OSHA violations settled with Mass Transit

HILO — The Federal Transit Administration isn’t the only U.S. agency finding problems at the county’s beleaguered Mass Transit Agency.

The county earlier this year entered into a settlement agreement with the federal Occupational Safety and Health Administration, over 10 infractions — two of them deemed “serious” — stemming from a Sept. 5 inspection. “Serious,” in OSHA parlance, is used when “there is a high probability death or serious physical harm could result, and the employer knew or should have known of the hazard.”


The county rectified the problems and was fined $4,057 under the informal settlement. Two of the violations were dropped. The case, the only OSHA citations the county received last year, was closed Jan. 24, according to reports on the OSHA website.

The surprise inspection came as former Transit Administrator Maria “Sole” Aranguiz was at the helm. Aranguiz resigned effective Oct. 26. Brenda Carreira, the third administrator in a year, took over Nov. 1.

“All of them have been corrected,” Carreira said Tuesday. “Whatever was required, we did.”

Serious violations included a lack of training in the shop that led to a worker incorrectly using a ladder and a bolt missing from a piece of safety equipment which could have then malfunctioned in case of a fire.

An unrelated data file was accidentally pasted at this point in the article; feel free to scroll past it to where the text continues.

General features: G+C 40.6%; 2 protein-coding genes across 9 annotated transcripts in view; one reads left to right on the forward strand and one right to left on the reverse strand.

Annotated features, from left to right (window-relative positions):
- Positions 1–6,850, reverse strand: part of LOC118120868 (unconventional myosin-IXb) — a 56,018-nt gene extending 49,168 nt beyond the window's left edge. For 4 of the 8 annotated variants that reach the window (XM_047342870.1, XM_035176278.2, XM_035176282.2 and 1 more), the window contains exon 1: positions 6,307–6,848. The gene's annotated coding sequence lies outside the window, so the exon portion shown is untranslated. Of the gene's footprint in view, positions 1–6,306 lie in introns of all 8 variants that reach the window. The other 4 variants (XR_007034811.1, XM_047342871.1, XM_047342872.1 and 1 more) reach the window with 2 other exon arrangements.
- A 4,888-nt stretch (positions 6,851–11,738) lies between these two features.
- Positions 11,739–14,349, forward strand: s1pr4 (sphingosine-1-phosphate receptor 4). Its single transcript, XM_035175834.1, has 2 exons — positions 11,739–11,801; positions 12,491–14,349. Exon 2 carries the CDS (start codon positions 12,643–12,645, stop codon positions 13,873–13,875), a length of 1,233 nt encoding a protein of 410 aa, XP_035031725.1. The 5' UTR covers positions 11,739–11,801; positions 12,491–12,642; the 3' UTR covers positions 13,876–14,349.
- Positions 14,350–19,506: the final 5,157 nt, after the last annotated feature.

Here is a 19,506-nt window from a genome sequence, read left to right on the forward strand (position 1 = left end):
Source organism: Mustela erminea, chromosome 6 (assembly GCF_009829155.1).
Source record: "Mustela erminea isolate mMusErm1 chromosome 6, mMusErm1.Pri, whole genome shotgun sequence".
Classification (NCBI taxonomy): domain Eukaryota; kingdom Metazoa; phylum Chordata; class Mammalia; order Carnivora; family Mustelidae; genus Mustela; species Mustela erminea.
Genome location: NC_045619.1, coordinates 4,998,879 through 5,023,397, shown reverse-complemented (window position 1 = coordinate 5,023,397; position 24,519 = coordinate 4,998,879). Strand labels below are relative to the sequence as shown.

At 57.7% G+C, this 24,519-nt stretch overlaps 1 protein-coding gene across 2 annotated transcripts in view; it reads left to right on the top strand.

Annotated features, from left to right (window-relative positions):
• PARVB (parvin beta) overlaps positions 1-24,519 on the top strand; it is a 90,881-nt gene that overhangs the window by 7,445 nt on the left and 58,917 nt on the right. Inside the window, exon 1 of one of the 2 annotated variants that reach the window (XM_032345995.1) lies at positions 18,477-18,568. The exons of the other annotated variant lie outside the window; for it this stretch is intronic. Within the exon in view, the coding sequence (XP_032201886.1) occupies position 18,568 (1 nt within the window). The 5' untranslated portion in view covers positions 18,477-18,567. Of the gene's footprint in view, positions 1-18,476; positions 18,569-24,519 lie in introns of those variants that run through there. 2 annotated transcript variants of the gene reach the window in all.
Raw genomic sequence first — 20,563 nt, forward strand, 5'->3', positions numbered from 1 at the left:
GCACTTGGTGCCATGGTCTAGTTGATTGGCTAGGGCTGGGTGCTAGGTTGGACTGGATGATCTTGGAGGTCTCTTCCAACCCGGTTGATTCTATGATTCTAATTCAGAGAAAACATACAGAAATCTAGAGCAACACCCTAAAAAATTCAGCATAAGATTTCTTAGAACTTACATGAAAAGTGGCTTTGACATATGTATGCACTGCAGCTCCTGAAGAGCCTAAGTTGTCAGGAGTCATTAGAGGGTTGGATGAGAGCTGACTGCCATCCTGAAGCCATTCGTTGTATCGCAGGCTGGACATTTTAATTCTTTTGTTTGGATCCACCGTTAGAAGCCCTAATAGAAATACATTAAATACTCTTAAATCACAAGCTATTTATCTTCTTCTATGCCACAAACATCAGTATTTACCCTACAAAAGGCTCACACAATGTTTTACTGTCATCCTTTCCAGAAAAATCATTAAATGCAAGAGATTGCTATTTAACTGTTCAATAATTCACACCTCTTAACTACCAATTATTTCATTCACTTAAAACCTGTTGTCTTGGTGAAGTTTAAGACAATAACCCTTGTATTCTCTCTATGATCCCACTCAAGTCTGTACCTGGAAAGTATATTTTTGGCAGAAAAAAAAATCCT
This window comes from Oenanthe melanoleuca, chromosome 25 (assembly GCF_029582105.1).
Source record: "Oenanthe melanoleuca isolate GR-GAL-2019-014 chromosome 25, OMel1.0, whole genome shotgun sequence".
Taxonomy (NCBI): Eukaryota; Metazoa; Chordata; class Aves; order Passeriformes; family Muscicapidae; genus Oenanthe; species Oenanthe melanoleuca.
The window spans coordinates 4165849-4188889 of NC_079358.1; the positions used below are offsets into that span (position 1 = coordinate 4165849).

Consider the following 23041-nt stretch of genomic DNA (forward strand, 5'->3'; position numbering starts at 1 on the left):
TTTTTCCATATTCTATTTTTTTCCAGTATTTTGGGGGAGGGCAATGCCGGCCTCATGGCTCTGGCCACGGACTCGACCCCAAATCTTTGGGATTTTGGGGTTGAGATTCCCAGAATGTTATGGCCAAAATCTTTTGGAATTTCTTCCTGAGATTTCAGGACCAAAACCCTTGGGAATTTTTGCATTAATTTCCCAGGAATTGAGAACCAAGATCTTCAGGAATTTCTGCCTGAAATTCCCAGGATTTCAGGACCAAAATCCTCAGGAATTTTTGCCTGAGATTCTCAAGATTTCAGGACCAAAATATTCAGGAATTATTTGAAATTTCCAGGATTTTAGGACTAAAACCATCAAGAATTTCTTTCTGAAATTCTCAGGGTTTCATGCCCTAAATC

Carreira said the agency has since trained employees and it plans to continue offer training for employees.

Other violations were a lack of training on portable fire extinguishers, failing to mark the rated load on a jack, not providing a product identifier on hazardous chemicals and other hazard communications lapses.

The agency did not “familiarize employees with the general principles of fire extinguisher use and the hazards involved with incipient stage fire fighting,” according to OSHA regulations.

More recently, the state Department of Transportation stepped in and helped rescue $6.9 million in FTA grants at risk because the county Mass Transit Agency hadn’t submitted required reports for three years. The county is now scrambling to enter data into a spreadsheet from more than 8,000 paper reports for one year alone.

The county agency is requesting a significant budget increase as well as four new positions for the fiscal year that starts July 1.

The positions, an administrative services assistant, garage supervisor, automotive mechanic and account clerk, are expected to be paid from the county general excise tax surcharge.


Carreira said records management, asset management and compliance are the three priorities as the county works on clearing out the past problems and moving forward in anticipation of an FTA audit next year.

Repeated telephone messages left over several days with the county’s Health and Safety Division, charged with “coordinating all phases of safety and equipment and operator training programs, policies and procedures,” according to its website, were not returned by press-time Wednesday.

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